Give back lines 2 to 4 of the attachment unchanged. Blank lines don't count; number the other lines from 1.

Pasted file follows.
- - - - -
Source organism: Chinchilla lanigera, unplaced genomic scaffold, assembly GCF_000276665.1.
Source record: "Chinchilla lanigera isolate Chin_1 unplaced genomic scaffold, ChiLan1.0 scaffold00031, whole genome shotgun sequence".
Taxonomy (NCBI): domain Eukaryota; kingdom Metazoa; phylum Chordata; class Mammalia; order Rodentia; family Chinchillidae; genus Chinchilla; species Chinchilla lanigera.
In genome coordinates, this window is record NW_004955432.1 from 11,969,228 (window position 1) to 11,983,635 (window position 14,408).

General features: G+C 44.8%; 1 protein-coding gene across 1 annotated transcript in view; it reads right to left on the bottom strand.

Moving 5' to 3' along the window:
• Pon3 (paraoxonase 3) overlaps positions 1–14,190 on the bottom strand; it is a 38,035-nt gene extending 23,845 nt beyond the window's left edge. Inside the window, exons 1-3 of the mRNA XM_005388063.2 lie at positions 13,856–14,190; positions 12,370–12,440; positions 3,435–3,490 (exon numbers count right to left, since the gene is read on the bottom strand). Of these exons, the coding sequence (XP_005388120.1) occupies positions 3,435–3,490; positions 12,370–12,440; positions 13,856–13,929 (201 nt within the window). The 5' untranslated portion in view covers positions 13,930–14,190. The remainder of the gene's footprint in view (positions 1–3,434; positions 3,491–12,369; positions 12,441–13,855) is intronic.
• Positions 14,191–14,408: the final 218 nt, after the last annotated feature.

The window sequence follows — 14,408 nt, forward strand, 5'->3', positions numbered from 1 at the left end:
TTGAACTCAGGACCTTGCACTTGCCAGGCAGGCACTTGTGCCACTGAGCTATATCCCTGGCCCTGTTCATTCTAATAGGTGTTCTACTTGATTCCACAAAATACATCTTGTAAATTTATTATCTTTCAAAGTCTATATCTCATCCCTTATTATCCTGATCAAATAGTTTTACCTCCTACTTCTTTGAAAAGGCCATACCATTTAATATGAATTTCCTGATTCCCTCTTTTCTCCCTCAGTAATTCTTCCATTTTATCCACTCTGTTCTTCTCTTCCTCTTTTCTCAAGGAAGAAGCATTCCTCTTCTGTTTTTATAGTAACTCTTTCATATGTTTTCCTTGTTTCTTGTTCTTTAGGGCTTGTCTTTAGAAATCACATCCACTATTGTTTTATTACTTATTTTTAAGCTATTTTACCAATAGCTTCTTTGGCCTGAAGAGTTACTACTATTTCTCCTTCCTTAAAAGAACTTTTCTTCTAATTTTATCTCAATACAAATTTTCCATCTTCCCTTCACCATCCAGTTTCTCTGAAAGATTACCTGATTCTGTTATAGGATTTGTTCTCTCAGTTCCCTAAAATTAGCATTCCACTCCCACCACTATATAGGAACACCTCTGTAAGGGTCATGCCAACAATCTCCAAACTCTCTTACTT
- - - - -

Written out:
Source record: "Chinchilla lanigera isolate Chin_1 unplaced genomic scaffold, ChiLan1.0 scaffold00031, whole genome shotgun sequence".
Taxonomy (NCBI): domain Eukaryota; kingdom Metazoa; phylum Chordata; class Mammalia; order Rodentia; family Chinchillidae; genus Chinchilla; species Chinchilla lanigera.
In genome coordinates, this window is record NW_004955432.1 from 11,969,228 (window position 1) to 11,983,635 (window position 14,408).